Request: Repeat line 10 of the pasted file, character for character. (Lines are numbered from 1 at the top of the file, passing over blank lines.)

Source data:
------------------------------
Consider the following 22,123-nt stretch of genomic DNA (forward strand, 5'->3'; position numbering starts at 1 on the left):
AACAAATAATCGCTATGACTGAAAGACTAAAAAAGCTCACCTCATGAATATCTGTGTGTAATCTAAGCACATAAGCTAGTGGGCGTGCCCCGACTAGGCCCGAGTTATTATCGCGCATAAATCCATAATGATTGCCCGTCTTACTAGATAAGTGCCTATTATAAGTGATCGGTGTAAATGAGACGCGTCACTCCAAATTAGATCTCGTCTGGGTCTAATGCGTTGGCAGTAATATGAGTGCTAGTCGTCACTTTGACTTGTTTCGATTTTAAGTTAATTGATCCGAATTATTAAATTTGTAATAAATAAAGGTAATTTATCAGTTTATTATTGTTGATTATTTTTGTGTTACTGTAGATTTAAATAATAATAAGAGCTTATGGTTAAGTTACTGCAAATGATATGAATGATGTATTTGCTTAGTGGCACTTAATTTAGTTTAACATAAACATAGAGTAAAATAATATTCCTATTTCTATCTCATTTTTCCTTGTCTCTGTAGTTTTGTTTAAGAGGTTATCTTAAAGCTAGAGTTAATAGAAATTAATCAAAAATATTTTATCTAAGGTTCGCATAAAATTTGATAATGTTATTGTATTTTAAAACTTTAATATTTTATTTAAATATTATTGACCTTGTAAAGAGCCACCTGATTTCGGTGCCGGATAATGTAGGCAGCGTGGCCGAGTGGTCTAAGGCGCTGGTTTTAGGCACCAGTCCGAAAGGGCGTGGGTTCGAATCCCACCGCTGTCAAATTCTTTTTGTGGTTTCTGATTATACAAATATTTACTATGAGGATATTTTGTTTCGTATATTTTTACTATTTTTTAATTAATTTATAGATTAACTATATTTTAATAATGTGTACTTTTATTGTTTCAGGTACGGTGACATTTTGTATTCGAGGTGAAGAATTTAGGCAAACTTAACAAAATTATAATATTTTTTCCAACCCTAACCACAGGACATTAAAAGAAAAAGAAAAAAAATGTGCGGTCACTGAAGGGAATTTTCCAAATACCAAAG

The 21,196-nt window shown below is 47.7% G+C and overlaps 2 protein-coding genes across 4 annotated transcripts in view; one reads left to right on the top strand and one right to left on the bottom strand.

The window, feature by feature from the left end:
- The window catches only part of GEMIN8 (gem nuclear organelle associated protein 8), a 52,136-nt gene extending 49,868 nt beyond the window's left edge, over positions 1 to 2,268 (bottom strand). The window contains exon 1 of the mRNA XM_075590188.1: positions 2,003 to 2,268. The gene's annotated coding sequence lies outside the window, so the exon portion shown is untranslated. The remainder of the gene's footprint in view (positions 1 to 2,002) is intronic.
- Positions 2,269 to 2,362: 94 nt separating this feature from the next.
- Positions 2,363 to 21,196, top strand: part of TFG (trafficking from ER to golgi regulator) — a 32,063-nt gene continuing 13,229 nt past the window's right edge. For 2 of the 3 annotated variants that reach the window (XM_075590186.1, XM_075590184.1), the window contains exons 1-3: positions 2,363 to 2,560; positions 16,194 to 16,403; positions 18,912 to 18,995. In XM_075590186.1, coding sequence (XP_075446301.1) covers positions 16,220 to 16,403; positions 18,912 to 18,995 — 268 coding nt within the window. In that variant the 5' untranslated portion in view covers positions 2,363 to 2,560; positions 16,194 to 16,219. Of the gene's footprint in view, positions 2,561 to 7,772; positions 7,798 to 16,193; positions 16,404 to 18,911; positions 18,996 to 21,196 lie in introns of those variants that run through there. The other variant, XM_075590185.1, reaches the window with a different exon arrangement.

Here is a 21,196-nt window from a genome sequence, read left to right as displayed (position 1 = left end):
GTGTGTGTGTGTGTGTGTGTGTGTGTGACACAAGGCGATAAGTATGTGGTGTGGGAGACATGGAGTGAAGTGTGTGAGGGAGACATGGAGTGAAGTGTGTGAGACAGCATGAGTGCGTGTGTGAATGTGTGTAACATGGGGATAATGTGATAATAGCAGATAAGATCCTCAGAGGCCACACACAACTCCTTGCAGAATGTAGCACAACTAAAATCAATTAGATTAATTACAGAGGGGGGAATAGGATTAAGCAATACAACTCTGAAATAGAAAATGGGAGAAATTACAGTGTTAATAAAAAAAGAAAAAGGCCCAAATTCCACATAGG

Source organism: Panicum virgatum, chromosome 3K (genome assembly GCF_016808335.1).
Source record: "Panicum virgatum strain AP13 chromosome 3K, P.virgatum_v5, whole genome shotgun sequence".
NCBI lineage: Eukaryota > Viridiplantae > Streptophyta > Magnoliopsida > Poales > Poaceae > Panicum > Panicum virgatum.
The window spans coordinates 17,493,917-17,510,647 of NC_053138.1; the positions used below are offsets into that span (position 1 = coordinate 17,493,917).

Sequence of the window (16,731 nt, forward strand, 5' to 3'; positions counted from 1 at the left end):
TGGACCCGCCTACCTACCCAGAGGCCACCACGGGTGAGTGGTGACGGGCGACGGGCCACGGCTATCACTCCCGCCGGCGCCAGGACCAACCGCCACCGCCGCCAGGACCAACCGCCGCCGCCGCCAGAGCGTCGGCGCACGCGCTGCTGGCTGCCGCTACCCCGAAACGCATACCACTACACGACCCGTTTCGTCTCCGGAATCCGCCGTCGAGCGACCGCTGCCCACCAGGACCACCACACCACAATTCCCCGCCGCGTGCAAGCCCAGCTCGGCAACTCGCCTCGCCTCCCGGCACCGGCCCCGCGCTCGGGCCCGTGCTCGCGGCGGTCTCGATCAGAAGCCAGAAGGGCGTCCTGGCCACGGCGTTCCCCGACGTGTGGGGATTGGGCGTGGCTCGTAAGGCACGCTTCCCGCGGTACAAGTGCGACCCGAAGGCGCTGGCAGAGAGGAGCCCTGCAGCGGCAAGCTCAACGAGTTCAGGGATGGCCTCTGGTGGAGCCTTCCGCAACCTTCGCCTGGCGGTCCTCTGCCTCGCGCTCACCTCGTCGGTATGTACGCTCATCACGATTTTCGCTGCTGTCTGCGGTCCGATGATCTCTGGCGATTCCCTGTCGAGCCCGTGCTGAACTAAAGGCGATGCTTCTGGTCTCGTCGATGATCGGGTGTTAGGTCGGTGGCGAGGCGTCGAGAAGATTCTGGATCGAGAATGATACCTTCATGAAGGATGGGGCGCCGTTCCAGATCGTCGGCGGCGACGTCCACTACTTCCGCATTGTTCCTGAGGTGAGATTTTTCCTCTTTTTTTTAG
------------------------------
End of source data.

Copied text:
Source organism: Panicum virgatum, chromosome 3K (genome assembly GCF_016808335.1).